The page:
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About Testament: Paris/London
At the end of 2008, Keith Jarrett added two concerts to his schedule at short notice - one at Paris's Salle Pleyel (November 26), one at London's Royal Festival Hall (December 1). The music on Testament is from these concerts. Their range is compendious, Jarrett's improvisational imagination continually uncovering new forms, in a music stirred by powerful emotions. In his liner notes, the pianist is forthright about the personal circumstances promoting a need to lose himself in the work once more.
He also reminds the reader/listener that it is not natural to sit at a piano, bring no material, clear your mind completely of musical ideas and play something that is of lasting value and brand new." This, however, has been the history and substance of the solo concerts since Jarrett initiated them, almost forty years ago. Over time their connection to 'jazz' has often become tenuous, yet Jarrett's solo concerts, with the foregrounding of melody and the continual building, and relinquishing, of structure, are also removed from free improvisation" as a genre. Jarrett's solo work is effectively its own idiom, and has been subject to periodic revisions by the pianist. In the early part of this decade, I tried to bring the format back: starting from nothing and building a universe."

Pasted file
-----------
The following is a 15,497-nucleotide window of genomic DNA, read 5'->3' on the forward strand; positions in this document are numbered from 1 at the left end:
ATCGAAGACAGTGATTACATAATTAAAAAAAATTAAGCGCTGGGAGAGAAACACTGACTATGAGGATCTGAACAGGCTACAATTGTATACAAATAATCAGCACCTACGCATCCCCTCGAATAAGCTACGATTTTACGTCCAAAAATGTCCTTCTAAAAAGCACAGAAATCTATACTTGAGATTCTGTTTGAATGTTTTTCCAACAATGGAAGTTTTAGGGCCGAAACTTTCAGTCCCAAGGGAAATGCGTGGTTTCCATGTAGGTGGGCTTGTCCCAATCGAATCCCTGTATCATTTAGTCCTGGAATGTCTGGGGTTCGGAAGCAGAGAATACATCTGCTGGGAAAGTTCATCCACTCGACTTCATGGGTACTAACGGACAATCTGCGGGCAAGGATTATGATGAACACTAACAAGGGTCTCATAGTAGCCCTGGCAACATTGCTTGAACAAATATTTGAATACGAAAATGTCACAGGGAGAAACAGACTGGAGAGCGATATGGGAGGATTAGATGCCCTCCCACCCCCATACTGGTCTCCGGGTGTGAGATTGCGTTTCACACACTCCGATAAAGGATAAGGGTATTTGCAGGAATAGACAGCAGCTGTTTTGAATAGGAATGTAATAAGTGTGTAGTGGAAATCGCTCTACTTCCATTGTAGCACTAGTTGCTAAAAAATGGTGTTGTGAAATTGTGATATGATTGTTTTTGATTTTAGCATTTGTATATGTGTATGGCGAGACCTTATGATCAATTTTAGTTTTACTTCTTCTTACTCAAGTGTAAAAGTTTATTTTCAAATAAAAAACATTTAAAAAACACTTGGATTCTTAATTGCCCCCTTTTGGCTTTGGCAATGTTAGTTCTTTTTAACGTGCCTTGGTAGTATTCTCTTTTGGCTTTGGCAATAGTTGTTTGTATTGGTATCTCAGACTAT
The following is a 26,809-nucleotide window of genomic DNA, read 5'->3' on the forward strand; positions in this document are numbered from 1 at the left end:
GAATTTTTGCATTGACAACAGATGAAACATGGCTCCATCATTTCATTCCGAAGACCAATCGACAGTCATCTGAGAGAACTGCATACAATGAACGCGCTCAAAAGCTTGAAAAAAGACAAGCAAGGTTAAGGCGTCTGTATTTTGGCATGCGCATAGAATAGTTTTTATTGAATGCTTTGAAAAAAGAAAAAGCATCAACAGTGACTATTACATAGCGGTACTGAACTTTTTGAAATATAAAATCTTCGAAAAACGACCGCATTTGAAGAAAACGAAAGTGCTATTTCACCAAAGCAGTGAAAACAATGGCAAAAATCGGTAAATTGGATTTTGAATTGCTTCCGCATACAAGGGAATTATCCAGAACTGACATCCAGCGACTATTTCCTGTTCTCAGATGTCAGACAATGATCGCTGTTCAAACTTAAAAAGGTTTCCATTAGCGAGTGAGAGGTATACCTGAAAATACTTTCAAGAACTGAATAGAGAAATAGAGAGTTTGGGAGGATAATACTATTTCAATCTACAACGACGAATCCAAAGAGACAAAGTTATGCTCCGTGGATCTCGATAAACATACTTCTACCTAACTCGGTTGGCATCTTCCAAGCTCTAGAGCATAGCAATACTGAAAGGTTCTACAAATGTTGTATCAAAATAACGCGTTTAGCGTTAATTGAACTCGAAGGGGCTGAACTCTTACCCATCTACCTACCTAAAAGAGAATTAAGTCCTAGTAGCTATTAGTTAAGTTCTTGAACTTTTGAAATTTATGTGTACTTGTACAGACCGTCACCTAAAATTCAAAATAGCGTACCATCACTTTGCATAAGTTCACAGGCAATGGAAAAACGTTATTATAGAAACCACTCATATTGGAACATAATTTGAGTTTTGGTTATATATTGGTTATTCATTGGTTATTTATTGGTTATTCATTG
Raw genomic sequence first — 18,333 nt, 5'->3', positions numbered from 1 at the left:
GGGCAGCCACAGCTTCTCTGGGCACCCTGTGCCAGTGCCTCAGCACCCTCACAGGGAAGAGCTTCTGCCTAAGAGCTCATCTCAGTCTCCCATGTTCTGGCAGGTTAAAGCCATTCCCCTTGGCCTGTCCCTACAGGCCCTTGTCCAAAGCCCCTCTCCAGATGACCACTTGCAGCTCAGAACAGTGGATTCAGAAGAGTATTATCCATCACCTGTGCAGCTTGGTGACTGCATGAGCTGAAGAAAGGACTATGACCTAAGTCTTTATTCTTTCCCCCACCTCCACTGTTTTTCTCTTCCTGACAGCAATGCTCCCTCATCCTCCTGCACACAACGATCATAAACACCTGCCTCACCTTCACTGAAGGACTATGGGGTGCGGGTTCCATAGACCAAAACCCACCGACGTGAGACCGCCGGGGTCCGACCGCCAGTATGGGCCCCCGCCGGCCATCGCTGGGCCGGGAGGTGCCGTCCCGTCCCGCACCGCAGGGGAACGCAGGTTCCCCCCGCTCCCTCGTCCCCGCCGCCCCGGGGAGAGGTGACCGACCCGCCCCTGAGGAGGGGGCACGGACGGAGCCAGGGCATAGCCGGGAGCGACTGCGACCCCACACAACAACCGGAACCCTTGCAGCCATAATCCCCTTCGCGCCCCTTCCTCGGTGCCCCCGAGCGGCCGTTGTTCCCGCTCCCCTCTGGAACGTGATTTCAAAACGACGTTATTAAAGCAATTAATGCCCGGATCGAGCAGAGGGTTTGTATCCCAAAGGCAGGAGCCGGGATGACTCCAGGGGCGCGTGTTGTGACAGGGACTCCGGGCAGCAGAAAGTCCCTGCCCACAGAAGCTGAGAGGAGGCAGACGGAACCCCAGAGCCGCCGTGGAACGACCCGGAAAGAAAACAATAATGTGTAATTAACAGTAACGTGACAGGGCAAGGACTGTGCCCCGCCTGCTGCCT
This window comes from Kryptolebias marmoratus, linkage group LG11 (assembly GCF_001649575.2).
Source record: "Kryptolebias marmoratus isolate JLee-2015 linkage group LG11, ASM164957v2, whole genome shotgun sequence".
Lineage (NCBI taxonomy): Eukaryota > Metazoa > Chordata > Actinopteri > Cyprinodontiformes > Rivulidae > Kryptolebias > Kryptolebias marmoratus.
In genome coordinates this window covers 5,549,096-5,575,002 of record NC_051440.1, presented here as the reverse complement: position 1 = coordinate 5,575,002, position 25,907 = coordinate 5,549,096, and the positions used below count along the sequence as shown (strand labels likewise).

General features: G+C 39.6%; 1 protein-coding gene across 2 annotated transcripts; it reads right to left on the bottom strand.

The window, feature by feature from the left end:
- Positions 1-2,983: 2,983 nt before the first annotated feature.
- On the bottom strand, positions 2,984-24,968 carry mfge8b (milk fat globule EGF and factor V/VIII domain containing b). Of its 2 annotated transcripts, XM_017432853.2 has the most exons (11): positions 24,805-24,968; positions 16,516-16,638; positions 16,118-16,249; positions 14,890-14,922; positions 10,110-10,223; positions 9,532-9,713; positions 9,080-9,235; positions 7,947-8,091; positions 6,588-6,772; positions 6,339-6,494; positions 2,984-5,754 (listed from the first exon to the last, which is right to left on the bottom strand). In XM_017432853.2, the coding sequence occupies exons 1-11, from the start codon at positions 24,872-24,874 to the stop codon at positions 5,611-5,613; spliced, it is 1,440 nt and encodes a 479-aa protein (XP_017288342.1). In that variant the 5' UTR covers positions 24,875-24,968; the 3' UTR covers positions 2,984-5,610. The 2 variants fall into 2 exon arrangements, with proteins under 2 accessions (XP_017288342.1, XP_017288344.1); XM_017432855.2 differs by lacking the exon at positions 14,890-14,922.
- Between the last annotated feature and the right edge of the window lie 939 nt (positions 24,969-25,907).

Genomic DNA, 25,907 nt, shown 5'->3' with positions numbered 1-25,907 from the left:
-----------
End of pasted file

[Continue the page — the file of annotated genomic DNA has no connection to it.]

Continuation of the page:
Since the Radiance album and the Tokyo Solo DVD of 2002 Jarrett has been adjusting the flow of the work, more often working with shorter blocks of material. I continued to find a wealth of music inside this open format, stopping whenever the music told me to." This approach distinguished The Carnegie Hall Concert (2006), and it is most effectively deployed in Testament, where the strongly-contrasting elements of the sections of the Paris concert in particular have the logic of a spontaneously-composed suite. The nerves-bared London performance (the first UK solo show in 18 years) is different again: The concert went on and, though the beginning was a dark, searching, multi-tonal melodic triumph, by the end it somehow became a throbbing, never-to-be-repeated pulsing rock band of a concert (unless it was a church service, in which case, Hallelujah!)."
In the end, the improviser does what must be done. As Keith Jarrett said, a long time ago, If you're a rock climber, once you're halfway up the face of the cliff, you have to keep moving, you have to keep going somewhere. And that's what I do, I find a way."
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